According to the China Index Academy, the research branch of SouFun Holdings Ltd, sales in the 38 cities it monitors fell 11.2 percent last week, compared with the previous week.
In late March, the central bank said that commercial banks could reduce their minimum down-payment requirements to 40 percent from 60 percent for buyers of second homes who have outstanding mortgages on their first homes.
Separately, tax authorities said that individuals selling an ordinary home would be exempt from the usual 5.5 percent tax if they had owned that unit for more than two years, down from five years previously.
The housing authorities also said that the government would curb land supplies in second-and third-tier cities in an effort to rein in oversupply there.
Ding Zuyu, president of China Real Estate Information Corp, said that several factors had undermined the effectiveness of the policy changes.
For one thing, the Qingming (tomb-sweeping) festival is considered an inauspicious time to buy a home. The holiday fell from April 4 to 6.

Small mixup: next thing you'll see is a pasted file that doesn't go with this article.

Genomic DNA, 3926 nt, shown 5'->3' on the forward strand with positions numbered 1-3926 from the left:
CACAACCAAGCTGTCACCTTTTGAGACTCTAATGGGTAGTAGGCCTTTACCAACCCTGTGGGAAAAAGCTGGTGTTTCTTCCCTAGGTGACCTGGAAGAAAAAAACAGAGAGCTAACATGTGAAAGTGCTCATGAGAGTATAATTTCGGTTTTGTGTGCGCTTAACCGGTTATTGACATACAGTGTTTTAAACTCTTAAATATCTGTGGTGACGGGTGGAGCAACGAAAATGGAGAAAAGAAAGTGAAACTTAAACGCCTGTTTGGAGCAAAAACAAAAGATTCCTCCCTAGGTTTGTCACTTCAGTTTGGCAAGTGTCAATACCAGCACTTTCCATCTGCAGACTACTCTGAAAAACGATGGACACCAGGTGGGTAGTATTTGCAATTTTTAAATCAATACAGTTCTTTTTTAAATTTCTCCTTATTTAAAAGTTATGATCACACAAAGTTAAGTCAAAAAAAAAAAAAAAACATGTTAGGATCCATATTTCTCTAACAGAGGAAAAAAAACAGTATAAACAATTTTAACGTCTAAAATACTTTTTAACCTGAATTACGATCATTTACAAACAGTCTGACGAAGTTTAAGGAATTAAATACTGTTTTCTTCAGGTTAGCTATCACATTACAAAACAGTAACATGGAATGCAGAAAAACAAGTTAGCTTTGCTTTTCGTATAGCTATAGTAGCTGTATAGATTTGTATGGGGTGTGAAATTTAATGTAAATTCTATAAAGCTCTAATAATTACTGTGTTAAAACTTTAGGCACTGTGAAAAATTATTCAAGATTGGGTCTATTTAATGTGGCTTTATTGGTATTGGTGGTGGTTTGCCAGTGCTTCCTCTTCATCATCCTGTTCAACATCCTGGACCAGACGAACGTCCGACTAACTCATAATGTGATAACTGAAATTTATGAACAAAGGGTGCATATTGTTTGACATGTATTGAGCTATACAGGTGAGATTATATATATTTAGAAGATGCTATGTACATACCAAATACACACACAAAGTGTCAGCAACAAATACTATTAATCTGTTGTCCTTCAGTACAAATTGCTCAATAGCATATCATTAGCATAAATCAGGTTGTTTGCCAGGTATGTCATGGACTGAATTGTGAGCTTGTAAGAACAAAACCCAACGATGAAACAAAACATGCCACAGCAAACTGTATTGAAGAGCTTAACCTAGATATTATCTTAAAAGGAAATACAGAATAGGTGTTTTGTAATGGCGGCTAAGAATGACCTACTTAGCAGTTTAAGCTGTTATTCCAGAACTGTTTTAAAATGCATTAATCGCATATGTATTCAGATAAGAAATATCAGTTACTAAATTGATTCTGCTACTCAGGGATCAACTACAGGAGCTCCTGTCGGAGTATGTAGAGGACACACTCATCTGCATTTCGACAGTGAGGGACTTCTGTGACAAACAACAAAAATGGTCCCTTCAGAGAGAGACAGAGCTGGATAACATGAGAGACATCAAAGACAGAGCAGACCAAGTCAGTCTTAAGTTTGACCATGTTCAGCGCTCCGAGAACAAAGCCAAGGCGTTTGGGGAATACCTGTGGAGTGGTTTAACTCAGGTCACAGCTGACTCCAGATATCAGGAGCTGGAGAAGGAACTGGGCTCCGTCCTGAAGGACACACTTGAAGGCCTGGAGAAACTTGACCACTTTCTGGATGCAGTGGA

Another factor, according to Ding, is that the implementation of the support policies is taking time to trickle down to the local level. Further, supplies of new apartments dwindled during the festival.
As the policies take effect nationwide, their impact will be fully felt starting from the second half of April, he said.
The average per capita income of Chinese households continued to rise in the first quarter of the year, the National Bureau of Statistics (NBS) said Wednesday.
Average per capita household income rose 9.4 percent year on year to 6,087 yuan (992.30 U.S. dollars), recording 8.1 percent growth after inflation.
The household income growth rate for 2014 was 8 percent.